CNC Machining Feeds and Speeds: What Should You Know

CNC Machining Feeds and Speeds
Jack Lie CNC machining expert

Specialize in CNC Milling, CNC Turning, 3D Printing, Urethane Casting, and Sheet Metal Fabrication Services.

Feeds and speeds are important parameters in CNC machining that directly affect the product quality, accuracy, and surface finish, as well as machining efficiency and tool life. But what factors affect these parameters, and how do you determine the optimum speed and feed for your machining process? This article is here to offer a detailed guide on speeds and feeds for CNC machining operations and explains how to calculate the optimal values.

Essential Terms Explained

When starting with the main body of this article, there are several important criteria you need to know:

  1. RPM: Revolutions per minute (RPM) is a measure of how fast a rotating object turns. This represents how fast your tool is rotating, but not how fast the flutes is moving.
  2. Feed rate: Feed rate is the speed at which the cutting tool moves relative to the workpiece, often measured in inches per minute (IPM).
  3. Feed per Tooth: Feed per Tooth is the rate at which the cutting tool moves into the material per tooth on the cutting tool, typically measured in inches per tooth (IPT).
  4. Surface Speed: Surface Speed is the speed at which the cutting tool is moving relative to the surface of the material being cut, typically measured in feet per minute (FPM). This parameter is crucial because a larger tool will cut at a lower RPM at the same speed as a smaller tool with a higher RPM.
  5. Width of Cut: Width of Cut, abbreviated as WOC or RDOC, is the distance the cutting tool travels across the face of the material. It controls how involved the tool diameter is in the cut and the width of the chip.
  6. Depth of Cut: Depth of Cut, shorted for DOC or ADOC, is the distance the cutting tool moves into the material. It controls the length of the flute and thus the height of the chip.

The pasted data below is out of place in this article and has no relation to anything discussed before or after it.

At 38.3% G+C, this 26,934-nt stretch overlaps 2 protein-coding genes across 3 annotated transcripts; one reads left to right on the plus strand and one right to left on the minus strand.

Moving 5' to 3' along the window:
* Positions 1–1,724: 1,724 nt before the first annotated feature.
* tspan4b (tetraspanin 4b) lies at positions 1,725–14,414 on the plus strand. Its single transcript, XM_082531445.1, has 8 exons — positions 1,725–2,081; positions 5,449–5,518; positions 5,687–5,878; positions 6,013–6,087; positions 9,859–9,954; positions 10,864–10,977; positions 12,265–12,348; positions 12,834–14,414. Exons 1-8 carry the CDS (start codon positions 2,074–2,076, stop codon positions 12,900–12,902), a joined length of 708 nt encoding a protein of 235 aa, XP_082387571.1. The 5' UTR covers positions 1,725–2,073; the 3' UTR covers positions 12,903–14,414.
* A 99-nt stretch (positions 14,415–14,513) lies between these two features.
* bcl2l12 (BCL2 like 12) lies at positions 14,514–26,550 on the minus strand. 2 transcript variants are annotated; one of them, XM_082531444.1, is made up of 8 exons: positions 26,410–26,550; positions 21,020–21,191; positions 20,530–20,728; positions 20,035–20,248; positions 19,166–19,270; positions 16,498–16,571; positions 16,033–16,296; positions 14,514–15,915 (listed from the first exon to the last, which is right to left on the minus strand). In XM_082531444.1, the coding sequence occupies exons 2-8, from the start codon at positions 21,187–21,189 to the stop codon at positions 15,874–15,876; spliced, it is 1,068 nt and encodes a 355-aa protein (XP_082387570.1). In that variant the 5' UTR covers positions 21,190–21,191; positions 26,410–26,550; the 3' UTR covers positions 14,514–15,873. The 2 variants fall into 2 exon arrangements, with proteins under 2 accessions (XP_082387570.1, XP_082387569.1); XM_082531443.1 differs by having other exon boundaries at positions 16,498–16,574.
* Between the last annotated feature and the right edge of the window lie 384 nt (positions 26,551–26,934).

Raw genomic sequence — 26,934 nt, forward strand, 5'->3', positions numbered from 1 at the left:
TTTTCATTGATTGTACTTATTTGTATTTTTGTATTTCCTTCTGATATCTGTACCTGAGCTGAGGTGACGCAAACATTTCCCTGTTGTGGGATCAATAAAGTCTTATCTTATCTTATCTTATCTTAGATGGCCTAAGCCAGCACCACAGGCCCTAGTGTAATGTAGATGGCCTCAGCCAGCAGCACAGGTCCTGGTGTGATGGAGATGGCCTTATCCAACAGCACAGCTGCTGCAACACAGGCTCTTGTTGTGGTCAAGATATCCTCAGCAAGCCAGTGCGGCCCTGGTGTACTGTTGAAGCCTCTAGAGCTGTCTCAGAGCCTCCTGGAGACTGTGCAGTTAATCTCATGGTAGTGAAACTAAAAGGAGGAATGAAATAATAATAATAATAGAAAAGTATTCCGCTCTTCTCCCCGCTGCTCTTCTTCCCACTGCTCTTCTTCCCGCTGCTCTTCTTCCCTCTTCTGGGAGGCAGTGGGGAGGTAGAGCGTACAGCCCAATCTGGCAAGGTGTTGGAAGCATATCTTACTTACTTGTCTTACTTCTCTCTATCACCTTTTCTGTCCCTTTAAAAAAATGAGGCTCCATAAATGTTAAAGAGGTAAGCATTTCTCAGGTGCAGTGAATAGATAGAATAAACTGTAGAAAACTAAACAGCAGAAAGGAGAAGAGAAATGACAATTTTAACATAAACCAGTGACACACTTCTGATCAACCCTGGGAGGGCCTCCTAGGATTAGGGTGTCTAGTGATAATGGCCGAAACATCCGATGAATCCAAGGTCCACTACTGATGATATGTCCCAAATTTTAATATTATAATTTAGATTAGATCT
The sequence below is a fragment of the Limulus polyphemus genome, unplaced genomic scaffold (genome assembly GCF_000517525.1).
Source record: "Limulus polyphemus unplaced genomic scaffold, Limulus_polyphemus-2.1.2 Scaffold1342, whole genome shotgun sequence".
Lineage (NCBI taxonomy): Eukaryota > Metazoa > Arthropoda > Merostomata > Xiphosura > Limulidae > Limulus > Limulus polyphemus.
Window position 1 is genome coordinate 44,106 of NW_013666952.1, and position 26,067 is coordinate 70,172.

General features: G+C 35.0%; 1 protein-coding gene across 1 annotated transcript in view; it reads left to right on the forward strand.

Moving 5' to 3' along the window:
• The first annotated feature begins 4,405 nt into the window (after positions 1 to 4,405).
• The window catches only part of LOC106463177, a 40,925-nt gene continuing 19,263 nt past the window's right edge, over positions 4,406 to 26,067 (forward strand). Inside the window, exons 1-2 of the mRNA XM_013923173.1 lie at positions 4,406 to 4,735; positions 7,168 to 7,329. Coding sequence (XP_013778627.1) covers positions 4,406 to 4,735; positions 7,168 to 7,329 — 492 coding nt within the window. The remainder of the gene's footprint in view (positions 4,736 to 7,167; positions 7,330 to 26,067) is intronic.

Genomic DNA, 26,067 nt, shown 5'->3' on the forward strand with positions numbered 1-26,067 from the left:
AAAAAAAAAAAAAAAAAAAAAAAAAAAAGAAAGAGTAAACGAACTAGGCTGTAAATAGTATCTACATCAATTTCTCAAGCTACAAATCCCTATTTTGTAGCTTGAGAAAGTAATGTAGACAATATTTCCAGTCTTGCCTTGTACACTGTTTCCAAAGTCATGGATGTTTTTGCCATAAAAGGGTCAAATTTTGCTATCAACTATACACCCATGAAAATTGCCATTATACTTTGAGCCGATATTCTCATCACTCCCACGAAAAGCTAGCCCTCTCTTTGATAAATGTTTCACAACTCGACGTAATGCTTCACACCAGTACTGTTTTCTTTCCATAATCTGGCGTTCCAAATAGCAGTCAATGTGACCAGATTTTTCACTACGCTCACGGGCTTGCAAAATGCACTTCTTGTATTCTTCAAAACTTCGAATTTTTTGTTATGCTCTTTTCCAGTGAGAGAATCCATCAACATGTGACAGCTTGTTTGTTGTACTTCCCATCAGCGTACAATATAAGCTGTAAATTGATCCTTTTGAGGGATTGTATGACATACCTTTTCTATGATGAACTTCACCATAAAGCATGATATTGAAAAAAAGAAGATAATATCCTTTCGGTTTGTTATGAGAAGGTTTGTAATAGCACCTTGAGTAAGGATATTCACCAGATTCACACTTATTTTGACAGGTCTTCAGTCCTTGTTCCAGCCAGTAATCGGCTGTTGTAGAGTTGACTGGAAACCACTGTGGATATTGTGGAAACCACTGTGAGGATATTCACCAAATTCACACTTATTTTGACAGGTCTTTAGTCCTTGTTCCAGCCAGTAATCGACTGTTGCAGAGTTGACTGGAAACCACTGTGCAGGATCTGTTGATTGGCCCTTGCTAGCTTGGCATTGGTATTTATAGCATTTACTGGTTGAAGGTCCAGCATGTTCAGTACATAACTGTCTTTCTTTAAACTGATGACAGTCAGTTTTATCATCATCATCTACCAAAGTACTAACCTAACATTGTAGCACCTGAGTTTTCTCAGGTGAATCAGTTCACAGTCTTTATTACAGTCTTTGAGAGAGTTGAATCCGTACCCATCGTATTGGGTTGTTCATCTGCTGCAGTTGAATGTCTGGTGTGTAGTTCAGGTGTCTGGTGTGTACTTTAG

Speeds and Feeds in CNC Machining

Speeds and feeds concern different velocities of a cutting process. Cutting speed is the rate at which the cutting tool advances along the workpiece and is measured in Surface Feet per Minute (SFM). Spindle speed, on the other hand, is the rotational speed of the cutting tool or workpiece and is measured in Revolutions per Minute (RPM).

Getting started with a CNC requires knowledge of various parameters, such as speeds, feeds, chip load, depth of cut, etc., that dictate the machine’s performance. To achieve the best results, one must find the optimal combination of these parameters. Generally, it’s recommended that use high speed with a slow feed rate to produce smooth cuts. However, using an extremely high speed can lead to overheating and tool damage, while a very slow feed rate will increase cycle time and decrease productivity. Thus, setting the optimal value is of great significance to producing clean cuts with high productivity.

Speed parameters of a CNC machine can be divided into two types: spindle speed and cutting speed.

Spindle Speed

The difference between spindle speed and cutting speed is determined by the fact that two circles of different diameters, rotating at the same RPM, will cover different distances due to the larger circle having a larger circumference.

Rotation of cutting tools with different diameters

The spindle speed for a particular material is determined by the CNC machine, cutting tool, and type of material being machined. It is generally recommended to use a high RPM for soft materials and a low RPM for hard materials to maximize performance and tool life. However, running the material at too high or too low spindle speed can damage the workpiece and reduce tool life. Thus, it is best to select the optimal speed for the particular application.

Cutting Speed

Cutting speed is the relative speed between the workpiece and the cutting tool, which is calculated in terms of meters per minute (MPM) or surface feet per minute (SFM). This is the speed at which a particular point of the workpiece passes through the cutting edge and is used to measure the surface removed by the cutting teeth per minute.

Cutting speed is a key factor, along with feed rate and depth of cut, in determining the material removal rate (MRR) during machining. There is an optimum cutting speed for each material that is based on the material, cutting tool material, and expected tool life, which helps to ensure the accuracy provided by CNC machining.

The chart below exhibits optimal cutting speed of carbide end mill for different materials.

Category Materials Cutting Speed (S.F.M) Under 32 HRC Cutting Speed (S.F.M) Above 32 HRC
Cast Iron Ductile Cast Iron 100-400 100-200
Gray Cast Iron 100-400 80-140
High Temp Alloys Cobalt Alloys 60-100 40-80
Nickel Alloys - 50-90
Iron Alloys 80-130 60-120
Super Alloys Titanium Alloys 50-250 90-160
Non-ferrous Materials Aluminum, Aluminum Alloys 800-2000 500-1000
Copper 800-1500 800-1000
Copper Alloys 800-1000 700-1000
Magnesium 1000 700-1000
Plastics, Acrylics, Phenolics 200-800 200-500
Carbon, Graphites 200-400 -
Steels High Steel Strength 50-250 80-180
High Alloy Steels 100-300 80-180
Medium Alloys Steels 150-350 80-180
Low Alloy Steels 100-400 100-200
Stainless Steel Precipitation 80-250 90-150
Austenic 100-350 100-150
Martensitic 100-250 100-175